Walgreens, CVS, and Rite Aid – What RE Investors Should Know

There are 3 major drugstore chains in the US: Walgreens, CVS, and Rite Aid. Below are some key statistics about the 3 major drugstore chains as of 2012:

1. Walgreens ranks first with market cap of $28.51 Billion, $72.2 Billion in 2011 total revenue ($45.1B from prescription revenues), and an S&P rating of A. According to Walgreens, 75% of the US population lives within 3 miles from its stores. In April 2010, it acquired 258 Duane Reade drug stores in New York Metropolitan area which brings a total of 7841 drug stores Walgreens operates as of February 2012, including 137 hospital on-site pharmacies.

2. CVS ranks second with market cap of $56.56 Billion, $107.1 Billion in revenue ($40.5 Billion from CVS prescription revenues and $16.1B from its Caremark prescription mail order revenue), and an S&P rating of BBB+. As of December 31, 2011, www.cvshealthsurvey.com.

3. Rite Aid ranks third (fourth, behind Walmart in terms of prescription revenues) with market cap of $1.49 Billion, $26.1 Billion in revenue ($17.1B from prescription revenues), operates 4714 drug stores as of February 2011 and has an S&P rating of B-.

Investors purchase properties occupied by these drugstore chains for the following reasons:

1. The drugstore business is very recession-insensitive. People need medicine when they are sick, regardless of the state of the economy. Both rich and poor people in the US have access to medicine. Some even argue that low-income people use more medicine due to free or low-cost drugs offered by government-assisted programs. So the tenants should do well during tough time and have money to pay rent to landlords.

2. The drugstore business has a good prospect in the US:

· People are living longer and need more medicine to sustain longevity, e.g. Actonel for osteoporosis, Aricept for Alzheimer’s symptoms. Older people tend to use more medicine than younger ones as they often have more medical problems. As the 78 million baby boomers are getting closer to retiring age starting from 2008, the drugstore chains anticipate the demand for medicine to increase in next 20 years.

· The drug market continues to expand as the US population continues to grow. More and more Americans suffer from various diseases. The number of Americans suffers from seasonal allergies doubled in the last 15 years to 37 million people per Fortune magazine. They spent $5.4 Billion in 2009 for allergy drugs. As their waist lines balloon (75% of Americans are forecasted to be either overweight or obese by 2020), more Americans are diagnosed with diabetes, along with high cholesterol at younger and younger ages. In addition, doctors also recommend treating various diseases sooner than later due to better understanding about the diseases. For example, doctors now prescribe antiretroviral drugs for patients soon after infected with HIV virus instead of waiting for the infection to become AIDS. More doctors combine insulin with oral medicines to treat type-2 Diabetes instead of just oral medicines alone. All these factors increase the size of the drug market.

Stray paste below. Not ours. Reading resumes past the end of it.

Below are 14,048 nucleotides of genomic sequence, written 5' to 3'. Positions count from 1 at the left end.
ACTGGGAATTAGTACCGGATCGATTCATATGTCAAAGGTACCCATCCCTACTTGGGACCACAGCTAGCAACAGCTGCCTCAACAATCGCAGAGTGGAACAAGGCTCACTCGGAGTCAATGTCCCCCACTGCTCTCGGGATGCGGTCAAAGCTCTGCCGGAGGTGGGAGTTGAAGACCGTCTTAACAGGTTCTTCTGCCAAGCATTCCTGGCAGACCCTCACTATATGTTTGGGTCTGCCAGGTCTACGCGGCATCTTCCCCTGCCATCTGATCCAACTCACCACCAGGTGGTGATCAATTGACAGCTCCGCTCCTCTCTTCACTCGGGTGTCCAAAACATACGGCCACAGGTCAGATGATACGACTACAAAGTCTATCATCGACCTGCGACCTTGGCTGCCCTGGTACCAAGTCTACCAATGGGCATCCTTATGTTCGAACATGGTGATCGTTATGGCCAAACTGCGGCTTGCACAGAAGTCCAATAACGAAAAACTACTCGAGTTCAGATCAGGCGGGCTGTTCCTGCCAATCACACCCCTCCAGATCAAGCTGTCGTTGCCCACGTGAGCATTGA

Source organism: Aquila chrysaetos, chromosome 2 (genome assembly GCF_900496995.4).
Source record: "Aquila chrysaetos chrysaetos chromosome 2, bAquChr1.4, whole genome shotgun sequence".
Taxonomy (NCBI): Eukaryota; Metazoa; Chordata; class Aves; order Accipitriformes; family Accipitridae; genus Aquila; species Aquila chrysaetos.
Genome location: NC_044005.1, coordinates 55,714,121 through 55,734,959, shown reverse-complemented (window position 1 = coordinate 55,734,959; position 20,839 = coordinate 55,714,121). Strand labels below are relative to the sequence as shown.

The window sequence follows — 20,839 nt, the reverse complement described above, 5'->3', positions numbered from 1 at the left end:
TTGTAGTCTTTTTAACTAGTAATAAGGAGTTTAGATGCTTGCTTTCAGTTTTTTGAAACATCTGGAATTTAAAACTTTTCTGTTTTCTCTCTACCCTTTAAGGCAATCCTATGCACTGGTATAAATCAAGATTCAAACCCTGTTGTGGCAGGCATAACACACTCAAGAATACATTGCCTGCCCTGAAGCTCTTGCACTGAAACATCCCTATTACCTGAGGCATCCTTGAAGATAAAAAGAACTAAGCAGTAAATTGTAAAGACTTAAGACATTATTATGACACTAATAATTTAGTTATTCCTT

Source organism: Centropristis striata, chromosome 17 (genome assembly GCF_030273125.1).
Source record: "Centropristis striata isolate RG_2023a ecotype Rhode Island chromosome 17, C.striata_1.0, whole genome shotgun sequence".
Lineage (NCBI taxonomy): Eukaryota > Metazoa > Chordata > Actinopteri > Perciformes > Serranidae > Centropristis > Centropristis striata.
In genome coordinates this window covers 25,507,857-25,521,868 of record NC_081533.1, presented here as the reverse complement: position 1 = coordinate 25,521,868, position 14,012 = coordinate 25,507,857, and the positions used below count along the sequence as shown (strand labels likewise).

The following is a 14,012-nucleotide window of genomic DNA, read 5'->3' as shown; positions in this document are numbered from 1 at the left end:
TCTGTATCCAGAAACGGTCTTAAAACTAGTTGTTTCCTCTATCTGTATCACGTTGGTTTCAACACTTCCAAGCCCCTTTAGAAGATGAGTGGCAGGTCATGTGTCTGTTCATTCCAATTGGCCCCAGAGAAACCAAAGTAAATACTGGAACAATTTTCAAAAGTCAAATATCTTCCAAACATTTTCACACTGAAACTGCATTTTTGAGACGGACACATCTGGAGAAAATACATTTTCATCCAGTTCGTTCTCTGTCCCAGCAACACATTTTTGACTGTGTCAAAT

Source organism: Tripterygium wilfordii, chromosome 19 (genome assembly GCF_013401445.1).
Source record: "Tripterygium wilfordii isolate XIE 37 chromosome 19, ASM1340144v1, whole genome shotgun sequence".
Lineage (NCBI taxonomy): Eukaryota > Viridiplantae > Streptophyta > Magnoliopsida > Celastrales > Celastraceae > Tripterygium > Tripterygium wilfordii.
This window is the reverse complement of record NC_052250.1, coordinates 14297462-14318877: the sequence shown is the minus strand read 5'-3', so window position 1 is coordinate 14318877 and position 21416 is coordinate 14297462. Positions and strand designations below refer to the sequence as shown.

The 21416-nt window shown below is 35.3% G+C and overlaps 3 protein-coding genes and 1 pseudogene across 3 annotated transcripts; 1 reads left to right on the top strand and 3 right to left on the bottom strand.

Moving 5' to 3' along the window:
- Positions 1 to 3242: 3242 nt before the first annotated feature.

· Advance in genetic engineering has introduced various new genetic DNA testing kits which allow the genetic diagnosis of vulnerabilities to inherited diseases and disorders. Genetic testing is currently the highest growth segment in the diagnostics industry. Some of these genetic tests will probably transform into direct-to-consumer testing kits available in drug stores in the near future.Upon FDA approval, these new products will potentially bring in additional revenue for drug stores.

· Using a new method of tailoring molecules called structure-based design; drug companies come up with new medicines that they might not have discovered otherwise, e.g. Xalkori by Pfizer to treat lung cancer.

· The passage of Health Care Reform Bill on March 23, 2010 provides insurance coverage to an estimated 33 million more American. This is a great present to the drugstore industry.

· There are new drugs to treat previously untreatable illnesses, and new diseases, e.g. Viagra for men’s unhappiness, Avastin for colon cancer, Herceptin for breast cancer,. The new medicines are very expensive, e.g. a year’s supply of Avastin costs about $55,000. Eli Lilly has sold about $4.8 billion of Zyprexa in 2007 for schizophrenia and yet most people have never heard of this medicine.

· There are existing drugs now approved to treat new illnesses and thus increase their sales revenue. For example, Lyrica was originally intended to treat pain caused by nerve damagein people with diabetes. It is now approved by FDA to treat Fibromyalgia which affects 5.8 million Americans per WebMD.

· Big advances in genetics, biology and stem cells research are expected to produce a new class of drugs to treat diabetes, Parkinson’s and various rare genetic disorders. For example the new drug Ilaris from Novartis targets genetic causes of an inherited disorder that there are only 7000 known cases worldwide. However, Novartis hopes to gradually broaden its drugs to a blockbuster drug to more common disorders caused by similar genetics.

· Technology and modern life introduce and require new products, e.g. pregnancy test kits, Lamisil for stronger clearer toe nails, Latisse for longer & thicker eyelashes, Propecia for male hair loss, Premarin for menopausal symptoms, diabetic monitors, electronic toothbrushes, contact lenses, lenses cleaners, diet pills, vitamins, birth-control pills, IUDs, nutrition supplements and Cholesterol-lowering pills (Americans spent nearly $26B in 2006 on Cholesterol medications alone per IMS Health, a Connecticut-based consulting company that monitors pharmaceutical sales.)

 

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